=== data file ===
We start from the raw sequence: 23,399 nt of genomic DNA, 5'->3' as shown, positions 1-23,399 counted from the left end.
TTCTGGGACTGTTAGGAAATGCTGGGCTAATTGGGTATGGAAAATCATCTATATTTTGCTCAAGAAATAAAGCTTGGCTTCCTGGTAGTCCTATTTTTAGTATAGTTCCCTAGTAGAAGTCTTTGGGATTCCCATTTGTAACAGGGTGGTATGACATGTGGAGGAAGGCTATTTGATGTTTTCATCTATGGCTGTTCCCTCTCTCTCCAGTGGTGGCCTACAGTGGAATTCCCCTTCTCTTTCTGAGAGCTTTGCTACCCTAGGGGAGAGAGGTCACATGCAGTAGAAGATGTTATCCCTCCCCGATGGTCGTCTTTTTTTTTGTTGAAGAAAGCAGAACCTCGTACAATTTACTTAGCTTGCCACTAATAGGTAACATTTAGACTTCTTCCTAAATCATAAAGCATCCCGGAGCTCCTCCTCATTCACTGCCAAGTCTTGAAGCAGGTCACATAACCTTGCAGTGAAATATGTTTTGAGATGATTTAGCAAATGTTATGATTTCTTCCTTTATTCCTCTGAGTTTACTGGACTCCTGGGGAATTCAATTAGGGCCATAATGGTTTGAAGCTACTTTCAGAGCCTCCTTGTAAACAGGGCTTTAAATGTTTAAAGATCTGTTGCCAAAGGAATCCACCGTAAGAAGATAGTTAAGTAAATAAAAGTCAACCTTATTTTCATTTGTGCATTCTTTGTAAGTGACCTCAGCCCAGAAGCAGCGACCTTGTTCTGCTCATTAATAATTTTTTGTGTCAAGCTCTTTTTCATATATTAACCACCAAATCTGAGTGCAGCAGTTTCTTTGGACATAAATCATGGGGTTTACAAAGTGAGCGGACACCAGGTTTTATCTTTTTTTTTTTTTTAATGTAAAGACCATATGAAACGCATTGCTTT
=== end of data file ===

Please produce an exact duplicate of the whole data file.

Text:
We start from the raw sequence: 23,399 nt of genomic DNA, 5'->3' as shown, positions 1-23,399 counted from the left end.
TTCTGGGACTGTTAGGAAATGCTGGGCTAATTGGGTATGGAAAATCATCTATATTTTGCTCAAGAAATAAAGCTTGGCTTCCTGGTAGTCCTATTTTTAGTATAGTTCCCTAGTAGAAGTCTTTGGGATTCCCATTTGTAACAGGGTGGTATGACATGTGGAGGAAGGCTATTTGATGTTTTCATCTATGGCTGTTCCCTCTCTCTCCAGTGGTGGCCTACAGTGGAATTCCCCTTCTCTTTCTGAGAGCTTTGCTACCCTAGGGGAGAGAGGTCACATGCAGTAGAAGATGTTATCCCTCCCCGATGGTCGTCTTTTTTTTTGTTGAAGAAAGCAGAACCTCGTACAATTTACTTAGCTTGCCACTAATAGGTAACATTTAGACTTCTTCCTAAATCATAAAGCATCCCGGAGCTCCTCCTCATTCACTGCCAAGTCTTGAAGCAGGTCACATAACCTTGCAGTGAAATATGTTTTGAGATGATTTAGCAAATGTTATGATTTCTTCCTTTATTCCTCTGAGTTTACTGGACTCCTGGGGAATTCAATTAGGGCCATAATGGTTTGAAGCTACTTTCAGAGCCTCCTTGTAAACAGGGCTTTAAATGTTTAAAGATCTGTTGCCAAAGGAATCCACCGTAAGAAGATAGTTAAGTAAATAAAAGTCAACCTTATTTTCATTTGTGCATTCTTTGTAAGTGACCTCAGCCCAGAAGCAGCGACCTTGTTCTGCTCATTAATAATTTTTTGTGTCAAGCTCTTTTTCATATATTAACCACCAAATCTGAGTGCAGCAGTTTCTTTGGACATAAATCATGGGGTTTACAAAGTGAGCGGACACCAGGTTTTATCTTTTTTTTTTTTTTAATGTAAAGACCATATGAAACGCATTGCTTT